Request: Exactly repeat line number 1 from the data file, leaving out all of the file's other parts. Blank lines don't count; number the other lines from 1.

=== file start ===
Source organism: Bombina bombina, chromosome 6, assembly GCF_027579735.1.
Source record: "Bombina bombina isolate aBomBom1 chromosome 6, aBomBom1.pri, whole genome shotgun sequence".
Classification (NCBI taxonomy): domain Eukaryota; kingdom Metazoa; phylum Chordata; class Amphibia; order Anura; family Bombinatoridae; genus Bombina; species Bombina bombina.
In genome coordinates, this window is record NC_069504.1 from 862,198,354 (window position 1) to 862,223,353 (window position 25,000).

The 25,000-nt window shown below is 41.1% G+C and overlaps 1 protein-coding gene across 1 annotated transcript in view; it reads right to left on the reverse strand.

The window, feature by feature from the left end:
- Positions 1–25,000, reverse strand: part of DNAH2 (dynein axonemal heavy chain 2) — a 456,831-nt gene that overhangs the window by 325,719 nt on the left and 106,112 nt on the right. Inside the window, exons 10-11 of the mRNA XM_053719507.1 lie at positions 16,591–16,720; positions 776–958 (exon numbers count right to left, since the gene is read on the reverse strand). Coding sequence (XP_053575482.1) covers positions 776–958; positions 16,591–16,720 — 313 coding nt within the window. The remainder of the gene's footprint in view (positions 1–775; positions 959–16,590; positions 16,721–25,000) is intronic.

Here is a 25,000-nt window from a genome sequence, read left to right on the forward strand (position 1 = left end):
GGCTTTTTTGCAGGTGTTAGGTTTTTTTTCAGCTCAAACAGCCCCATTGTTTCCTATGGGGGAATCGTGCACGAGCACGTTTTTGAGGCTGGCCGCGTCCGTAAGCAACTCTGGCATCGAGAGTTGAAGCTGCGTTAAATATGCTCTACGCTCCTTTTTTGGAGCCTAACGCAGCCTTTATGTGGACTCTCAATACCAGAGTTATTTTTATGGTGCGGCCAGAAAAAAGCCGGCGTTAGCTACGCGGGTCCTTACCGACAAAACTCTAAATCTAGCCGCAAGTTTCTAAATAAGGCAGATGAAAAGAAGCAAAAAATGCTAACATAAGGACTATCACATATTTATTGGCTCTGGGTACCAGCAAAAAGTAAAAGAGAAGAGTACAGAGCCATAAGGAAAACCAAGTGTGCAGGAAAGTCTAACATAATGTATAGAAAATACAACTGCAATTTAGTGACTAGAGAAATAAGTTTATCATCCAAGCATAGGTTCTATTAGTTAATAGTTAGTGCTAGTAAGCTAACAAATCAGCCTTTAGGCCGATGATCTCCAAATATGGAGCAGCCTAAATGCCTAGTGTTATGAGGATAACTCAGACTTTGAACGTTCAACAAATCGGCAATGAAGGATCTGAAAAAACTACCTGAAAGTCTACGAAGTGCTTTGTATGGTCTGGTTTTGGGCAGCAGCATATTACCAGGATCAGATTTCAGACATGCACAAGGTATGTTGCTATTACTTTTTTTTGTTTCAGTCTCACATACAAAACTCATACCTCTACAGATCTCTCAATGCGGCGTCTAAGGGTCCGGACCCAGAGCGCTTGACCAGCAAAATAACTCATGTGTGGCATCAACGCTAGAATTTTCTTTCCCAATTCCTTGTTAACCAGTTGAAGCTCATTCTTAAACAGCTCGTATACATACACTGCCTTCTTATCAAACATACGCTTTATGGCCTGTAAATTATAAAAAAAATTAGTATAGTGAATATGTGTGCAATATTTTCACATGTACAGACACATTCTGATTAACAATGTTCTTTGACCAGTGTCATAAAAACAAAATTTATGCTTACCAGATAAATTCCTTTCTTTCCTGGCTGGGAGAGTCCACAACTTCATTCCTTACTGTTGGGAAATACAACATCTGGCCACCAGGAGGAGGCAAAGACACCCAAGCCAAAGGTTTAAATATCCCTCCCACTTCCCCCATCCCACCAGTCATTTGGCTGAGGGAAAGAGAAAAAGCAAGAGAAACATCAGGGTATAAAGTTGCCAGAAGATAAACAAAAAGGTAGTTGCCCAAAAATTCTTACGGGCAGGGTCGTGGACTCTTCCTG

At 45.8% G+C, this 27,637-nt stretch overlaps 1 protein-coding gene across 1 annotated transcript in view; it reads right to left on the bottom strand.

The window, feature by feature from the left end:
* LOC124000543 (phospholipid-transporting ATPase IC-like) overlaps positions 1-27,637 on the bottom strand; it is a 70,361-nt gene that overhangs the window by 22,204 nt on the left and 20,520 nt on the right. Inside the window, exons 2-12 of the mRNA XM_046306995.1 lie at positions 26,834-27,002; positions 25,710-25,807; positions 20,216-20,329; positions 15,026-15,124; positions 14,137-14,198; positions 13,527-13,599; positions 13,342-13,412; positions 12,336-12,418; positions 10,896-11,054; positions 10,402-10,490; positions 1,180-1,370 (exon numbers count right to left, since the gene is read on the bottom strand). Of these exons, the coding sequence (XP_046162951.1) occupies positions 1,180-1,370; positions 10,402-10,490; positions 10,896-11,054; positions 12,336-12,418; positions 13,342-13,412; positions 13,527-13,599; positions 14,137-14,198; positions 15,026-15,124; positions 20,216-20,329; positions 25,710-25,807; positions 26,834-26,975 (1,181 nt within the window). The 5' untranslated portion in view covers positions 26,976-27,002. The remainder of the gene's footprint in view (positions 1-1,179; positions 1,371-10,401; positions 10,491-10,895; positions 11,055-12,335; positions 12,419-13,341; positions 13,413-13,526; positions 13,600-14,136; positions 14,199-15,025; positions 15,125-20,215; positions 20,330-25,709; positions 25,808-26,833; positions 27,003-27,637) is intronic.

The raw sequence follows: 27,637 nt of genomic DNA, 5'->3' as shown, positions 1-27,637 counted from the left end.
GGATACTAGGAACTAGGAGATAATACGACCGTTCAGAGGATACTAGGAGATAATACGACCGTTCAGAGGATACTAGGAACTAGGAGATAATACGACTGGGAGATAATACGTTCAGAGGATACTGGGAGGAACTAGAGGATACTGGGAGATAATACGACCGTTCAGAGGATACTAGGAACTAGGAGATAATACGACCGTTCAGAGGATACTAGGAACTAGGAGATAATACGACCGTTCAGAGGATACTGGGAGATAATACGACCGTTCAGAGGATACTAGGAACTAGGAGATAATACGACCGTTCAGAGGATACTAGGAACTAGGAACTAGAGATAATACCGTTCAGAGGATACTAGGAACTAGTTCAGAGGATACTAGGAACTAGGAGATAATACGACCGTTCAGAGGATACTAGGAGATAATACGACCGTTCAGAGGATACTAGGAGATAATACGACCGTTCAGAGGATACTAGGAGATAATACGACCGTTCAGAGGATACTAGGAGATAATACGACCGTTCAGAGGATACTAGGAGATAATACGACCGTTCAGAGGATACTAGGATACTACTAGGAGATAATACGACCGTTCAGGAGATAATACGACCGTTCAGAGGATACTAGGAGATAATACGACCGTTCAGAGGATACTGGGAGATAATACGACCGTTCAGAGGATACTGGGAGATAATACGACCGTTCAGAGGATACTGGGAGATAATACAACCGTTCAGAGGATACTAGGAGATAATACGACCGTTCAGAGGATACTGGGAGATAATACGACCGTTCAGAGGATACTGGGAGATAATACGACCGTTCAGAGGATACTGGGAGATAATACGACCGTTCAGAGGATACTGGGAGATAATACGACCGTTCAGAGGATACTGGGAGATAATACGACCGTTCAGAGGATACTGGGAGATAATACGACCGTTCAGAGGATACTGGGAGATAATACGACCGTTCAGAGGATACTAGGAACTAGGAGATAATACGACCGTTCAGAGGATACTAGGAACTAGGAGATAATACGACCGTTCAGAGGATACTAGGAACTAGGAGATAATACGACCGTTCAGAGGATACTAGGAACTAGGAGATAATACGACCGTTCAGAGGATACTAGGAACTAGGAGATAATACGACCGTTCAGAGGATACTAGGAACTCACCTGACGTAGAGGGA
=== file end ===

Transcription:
Source organism: Bombina bombina, chromosome 6, assembly GCF_027579735.1.